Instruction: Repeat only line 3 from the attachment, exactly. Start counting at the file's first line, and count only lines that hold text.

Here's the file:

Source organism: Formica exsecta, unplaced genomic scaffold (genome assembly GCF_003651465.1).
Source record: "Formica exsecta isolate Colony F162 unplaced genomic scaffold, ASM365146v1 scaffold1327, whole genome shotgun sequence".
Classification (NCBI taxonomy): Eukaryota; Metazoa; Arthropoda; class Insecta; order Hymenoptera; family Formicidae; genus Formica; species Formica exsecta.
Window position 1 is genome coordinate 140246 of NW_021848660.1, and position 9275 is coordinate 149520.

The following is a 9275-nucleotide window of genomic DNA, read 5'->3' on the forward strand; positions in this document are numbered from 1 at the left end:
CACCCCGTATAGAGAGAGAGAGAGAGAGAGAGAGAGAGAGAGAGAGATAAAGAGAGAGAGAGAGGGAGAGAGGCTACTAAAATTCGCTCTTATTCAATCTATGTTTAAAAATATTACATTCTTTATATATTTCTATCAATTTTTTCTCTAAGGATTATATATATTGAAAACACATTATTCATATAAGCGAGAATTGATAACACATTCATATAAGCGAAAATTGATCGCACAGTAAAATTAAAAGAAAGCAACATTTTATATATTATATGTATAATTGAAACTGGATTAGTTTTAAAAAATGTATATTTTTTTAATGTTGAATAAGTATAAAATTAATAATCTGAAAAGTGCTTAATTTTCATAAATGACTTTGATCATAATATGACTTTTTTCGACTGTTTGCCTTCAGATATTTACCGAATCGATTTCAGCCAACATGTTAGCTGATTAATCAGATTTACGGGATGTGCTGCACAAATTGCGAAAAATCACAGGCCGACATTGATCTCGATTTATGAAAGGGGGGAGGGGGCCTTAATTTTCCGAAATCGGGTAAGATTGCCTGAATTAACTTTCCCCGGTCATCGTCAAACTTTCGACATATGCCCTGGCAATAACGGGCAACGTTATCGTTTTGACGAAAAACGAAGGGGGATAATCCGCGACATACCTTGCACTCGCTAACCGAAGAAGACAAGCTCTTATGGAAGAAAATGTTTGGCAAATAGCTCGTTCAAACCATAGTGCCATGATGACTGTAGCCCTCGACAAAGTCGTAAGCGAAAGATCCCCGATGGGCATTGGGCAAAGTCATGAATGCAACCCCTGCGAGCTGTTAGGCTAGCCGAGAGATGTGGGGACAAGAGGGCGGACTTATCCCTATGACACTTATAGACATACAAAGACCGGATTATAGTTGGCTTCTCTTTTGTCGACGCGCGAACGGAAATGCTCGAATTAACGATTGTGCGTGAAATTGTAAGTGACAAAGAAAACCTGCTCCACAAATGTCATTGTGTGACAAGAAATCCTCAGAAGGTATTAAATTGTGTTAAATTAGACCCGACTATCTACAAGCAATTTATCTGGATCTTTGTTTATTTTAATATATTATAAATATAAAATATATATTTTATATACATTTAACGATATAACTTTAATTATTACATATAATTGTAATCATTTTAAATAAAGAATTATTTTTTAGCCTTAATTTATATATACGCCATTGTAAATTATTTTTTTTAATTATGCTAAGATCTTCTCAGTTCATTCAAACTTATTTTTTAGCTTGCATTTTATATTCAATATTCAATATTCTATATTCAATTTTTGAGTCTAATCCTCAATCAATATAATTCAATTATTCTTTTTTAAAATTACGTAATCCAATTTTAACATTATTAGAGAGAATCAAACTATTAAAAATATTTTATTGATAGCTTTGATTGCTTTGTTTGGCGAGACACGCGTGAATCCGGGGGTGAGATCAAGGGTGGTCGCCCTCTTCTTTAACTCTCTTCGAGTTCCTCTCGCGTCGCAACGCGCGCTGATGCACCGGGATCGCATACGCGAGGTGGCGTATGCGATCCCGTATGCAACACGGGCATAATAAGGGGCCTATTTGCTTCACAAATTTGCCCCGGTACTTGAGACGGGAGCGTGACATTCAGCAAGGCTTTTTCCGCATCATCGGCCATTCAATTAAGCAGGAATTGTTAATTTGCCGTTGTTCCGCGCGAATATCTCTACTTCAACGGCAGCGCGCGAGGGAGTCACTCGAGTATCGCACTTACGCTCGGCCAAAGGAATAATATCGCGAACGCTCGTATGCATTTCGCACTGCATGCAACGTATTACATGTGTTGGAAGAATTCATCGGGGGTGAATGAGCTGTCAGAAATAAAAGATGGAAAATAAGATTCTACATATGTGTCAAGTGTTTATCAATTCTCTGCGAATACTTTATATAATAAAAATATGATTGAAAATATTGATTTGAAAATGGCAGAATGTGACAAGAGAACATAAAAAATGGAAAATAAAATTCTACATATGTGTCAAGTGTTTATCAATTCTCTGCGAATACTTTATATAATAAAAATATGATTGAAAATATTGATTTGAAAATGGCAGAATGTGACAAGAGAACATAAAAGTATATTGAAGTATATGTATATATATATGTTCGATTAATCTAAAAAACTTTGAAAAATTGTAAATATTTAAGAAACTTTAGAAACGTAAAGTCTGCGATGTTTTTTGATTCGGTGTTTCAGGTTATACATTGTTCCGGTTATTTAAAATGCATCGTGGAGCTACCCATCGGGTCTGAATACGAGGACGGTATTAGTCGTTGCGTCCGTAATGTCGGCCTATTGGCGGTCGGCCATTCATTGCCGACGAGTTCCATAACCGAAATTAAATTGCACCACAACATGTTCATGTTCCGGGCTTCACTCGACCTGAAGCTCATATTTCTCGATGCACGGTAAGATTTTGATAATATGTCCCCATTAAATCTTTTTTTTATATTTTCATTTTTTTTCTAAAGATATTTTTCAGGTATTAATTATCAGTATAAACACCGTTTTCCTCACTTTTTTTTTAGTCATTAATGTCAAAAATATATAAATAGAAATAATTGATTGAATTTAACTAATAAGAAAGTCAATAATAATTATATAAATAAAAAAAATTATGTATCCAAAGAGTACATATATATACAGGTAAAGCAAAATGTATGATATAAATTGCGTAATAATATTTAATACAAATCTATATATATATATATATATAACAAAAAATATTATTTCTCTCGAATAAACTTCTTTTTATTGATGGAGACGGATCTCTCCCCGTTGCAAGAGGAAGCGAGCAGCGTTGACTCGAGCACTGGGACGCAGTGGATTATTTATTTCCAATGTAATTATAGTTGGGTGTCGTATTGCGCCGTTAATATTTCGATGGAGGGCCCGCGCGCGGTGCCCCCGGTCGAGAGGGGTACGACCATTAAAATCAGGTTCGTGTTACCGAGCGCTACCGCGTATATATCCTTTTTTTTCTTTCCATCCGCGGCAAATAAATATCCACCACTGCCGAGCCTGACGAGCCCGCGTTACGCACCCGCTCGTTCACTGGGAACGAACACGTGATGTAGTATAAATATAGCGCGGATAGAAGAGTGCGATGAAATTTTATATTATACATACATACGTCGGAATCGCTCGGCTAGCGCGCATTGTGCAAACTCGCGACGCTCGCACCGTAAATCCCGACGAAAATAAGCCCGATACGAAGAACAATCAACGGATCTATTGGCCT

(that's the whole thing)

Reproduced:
Classification (NCBI taxonomy): Eukaryota; Metazoa; Arthropoda; class Insecta; order Hymenoptera; family Formicidae; genus Formica; species Formica exsecta.